Change (or in this case, updates) can be so, so good!
Beginning with v3.0 of RPG-XML Suite, Krengeltech has introduced a new and improved method to create XML in RPG via a template. We like to call this new method “compiled templates” and it has some great advantages:
- Accessing the IFS at run time is eliminated and performance is improved as a result.
- The CRTRPGTPL command provides actual RPG variable names for your program to reference, eliminating the use of literals.
- RPG programs are now more portable across partitions and machines without concerns about template data being in-sync
In previous versions, template files were always located in the IFS and accessed as your program was executed. While this worked OK, the reliance on the IFS meant that performance was somewhat reduced because of the need to retrieve the template from disk.
With “compiled templates” the template file located in the IFS is now converted into RPG source code using the command CRTRPGTPL. There is no longer any need to reference a template file at run time, since the template’s contents have already compiled into the program object. Once the CRTRPGTPL command is executed, you copy it’s output into your RPG programs using /COPY in D-Spec’s and again at the bottom of your program. Then you simply load the template into memory by specifying the name of your template sub-proc, like so:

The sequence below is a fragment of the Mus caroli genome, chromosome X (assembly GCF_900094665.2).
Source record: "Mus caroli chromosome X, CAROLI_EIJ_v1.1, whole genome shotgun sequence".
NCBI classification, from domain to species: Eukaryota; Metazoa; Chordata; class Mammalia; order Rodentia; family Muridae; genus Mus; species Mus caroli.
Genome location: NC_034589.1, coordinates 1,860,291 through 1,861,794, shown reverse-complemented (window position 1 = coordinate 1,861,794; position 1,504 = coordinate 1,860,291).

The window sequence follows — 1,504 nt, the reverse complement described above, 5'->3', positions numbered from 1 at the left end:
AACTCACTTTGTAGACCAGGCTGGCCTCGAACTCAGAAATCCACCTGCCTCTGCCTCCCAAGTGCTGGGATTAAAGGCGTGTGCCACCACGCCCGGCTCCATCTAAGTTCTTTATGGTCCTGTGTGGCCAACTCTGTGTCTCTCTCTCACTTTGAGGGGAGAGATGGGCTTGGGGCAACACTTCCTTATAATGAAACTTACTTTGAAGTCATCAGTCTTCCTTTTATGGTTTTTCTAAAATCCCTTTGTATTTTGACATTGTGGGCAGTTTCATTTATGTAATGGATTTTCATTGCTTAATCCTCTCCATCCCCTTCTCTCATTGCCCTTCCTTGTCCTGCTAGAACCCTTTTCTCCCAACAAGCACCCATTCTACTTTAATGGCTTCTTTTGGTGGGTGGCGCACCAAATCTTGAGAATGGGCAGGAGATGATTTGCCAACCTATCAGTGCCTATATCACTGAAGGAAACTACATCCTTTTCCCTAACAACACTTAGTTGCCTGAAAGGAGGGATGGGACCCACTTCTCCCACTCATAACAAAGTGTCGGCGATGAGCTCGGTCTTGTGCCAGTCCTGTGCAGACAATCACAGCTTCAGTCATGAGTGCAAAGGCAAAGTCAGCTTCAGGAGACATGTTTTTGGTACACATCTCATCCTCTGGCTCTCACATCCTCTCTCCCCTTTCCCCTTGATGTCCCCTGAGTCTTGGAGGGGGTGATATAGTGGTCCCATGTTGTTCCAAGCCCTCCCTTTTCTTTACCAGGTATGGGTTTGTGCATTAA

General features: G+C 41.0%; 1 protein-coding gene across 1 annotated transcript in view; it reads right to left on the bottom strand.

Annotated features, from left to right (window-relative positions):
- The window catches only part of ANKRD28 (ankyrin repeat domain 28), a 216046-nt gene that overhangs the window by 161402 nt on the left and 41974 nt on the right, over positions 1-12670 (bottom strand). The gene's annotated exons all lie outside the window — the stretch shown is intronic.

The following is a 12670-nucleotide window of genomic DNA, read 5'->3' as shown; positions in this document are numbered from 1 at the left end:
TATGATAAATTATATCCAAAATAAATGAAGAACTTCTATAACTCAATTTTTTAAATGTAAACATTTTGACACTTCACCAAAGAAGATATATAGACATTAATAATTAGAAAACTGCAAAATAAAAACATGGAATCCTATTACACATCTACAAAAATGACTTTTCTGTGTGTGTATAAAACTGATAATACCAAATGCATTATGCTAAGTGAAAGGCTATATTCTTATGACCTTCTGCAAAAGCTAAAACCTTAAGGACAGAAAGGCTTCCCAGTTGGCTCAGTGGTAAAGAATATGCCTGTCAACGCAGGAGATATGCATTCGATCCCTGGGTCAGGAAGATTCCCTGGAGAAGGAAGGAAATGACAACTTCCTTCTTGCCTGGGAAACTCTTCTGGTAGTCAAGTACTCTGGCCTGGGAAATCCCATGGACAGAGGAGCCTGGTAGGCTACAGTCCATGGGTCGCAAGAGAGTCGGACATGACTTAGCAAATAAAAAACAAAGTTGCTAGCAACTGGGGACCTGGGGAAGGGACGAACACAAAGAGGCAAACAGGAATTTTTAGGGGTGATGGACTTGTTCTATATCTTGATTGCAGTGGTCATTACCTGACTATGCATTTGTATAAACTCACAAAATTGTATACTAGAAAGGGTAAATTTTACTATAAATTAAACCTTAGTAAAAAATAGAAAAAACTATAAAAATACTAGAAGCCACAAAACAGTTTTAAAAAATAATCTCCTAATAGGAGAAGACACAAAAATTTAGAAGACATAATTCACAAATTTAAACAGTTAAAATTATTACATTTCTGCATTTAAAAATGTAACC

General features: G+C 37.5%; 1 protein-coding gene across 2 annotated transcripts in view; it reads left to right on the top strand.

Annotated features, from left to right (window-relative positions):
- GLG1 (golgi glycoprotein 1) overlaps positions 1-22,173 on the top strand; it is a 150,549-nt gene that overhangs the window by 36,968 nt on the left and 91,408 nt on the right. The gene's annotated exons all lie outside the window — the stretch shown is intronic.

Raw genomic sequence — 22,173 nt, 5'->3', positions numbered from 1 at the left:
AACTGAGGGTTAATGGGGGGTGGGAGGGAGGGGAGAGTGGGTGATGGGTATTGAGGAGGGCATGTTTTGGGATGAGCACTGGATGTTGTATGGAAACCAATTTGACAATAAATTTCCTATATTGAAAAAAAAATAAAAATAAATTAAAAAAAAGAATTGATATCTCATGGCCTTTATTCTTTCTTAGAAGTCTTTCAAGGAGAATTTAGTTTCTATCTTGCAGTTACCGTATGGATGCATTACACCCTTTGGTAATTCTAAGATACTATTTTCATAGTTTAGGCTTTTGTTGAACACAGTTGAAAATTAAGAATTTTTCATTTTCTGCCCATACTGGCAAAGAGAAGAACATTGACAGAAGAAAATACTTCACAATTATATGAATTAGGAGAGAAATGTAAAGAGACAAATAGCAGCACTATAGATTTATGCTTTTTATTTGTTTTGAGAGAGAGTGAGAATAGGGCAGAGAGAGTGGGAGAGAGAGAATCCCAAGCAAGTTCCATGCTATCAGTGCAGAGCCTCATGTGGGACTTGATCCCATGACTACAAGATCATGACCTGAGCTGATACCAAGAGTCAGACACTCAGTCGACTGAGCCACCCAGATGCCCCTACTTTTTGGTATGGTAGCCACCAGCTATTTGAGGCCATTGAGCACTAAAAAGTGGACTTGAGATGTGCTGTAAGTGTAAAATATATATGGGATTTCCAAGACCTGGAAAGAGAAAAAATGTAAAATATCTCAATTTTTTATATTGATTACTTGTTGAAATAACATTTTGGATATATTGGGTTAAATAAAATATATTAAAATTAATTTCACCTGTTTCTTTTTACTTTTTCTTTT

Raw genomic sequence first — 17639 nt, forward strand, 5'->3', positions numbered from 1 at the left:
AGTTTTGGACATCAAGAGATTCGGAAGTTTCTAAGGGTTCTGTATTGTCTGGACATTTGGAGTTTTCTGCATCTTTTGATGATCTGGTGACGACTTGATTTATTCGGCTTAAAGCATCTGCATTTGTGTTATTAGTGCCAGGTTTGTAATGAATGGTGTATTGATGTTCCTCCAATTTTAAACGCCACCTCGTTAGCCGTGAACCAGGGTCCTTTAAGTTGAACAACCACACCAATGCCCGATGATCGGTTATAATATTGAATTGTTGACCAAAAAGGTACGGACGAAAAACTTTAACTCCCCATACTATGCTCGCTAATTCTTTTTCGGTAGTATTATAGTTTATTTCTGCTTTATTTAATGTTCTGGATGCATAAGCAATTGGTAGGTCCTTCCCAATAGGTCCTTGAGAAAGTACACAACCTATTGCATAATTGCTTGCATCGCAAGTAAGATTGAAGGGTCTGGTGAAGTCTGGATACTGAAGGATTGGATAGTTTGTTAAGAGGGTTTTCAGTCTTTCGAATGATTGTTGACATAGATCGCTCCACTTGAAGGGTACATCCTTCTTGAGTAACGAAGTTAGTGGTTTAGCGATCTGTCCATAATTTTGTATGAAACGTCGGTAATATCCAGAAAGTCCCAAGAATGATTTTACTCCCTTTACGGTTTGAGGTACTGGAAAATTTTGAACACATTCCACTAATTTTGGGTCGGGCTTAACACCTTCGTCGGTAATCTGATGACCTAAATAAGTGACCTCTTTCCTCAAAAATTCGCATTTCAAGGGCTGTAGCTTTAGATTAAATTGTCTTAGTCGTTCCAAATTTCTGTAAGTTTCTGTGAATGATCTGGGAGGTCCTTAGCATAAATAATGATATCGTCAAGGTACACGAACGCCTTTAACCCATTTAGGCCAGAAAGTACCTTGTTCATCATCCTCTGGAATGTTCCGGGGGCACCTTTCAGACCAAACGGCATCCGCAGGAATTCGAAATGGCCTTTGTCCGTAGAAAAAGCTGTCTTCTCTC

ComposeDS.TemplateProcedure = %Paddr(Template);
(See this page for a complete RPG code example.)
Because the CRTRPGTPL command outputs code for actual RPG variables representing the template section names and template variable names, you no longer need to use literals in your API calls. Literals are subject to coding mistakes that the compiler will not be able to catch, whereas the using the RPG names produced by the CRTRPGTPL command will cause a compiler error that you can reference, should a mistake be made. Since you can refer to the compiler listing to locate and correct errors you have made when referencing your template section/variable names, you don’t have to waste time and effort tracking down simple errors at run time the way you had to when using literals.
By not creating an IFS dependency at run time, you are free to move the program object to other machines or partitions, without being required to also move the latest changes to your template file. In fact, you don’t need the IFS version of the template to exist on any machine/partition other than the one where you do your development. For those with source code management systems, this means you can also include RXS templates for tracking and deployment.
Hopefully you find these improvements to template processing helpful in building quality web services to meet your business requirements! Contact our support team here with any questions you may have as you put compiled templates to work in your organization.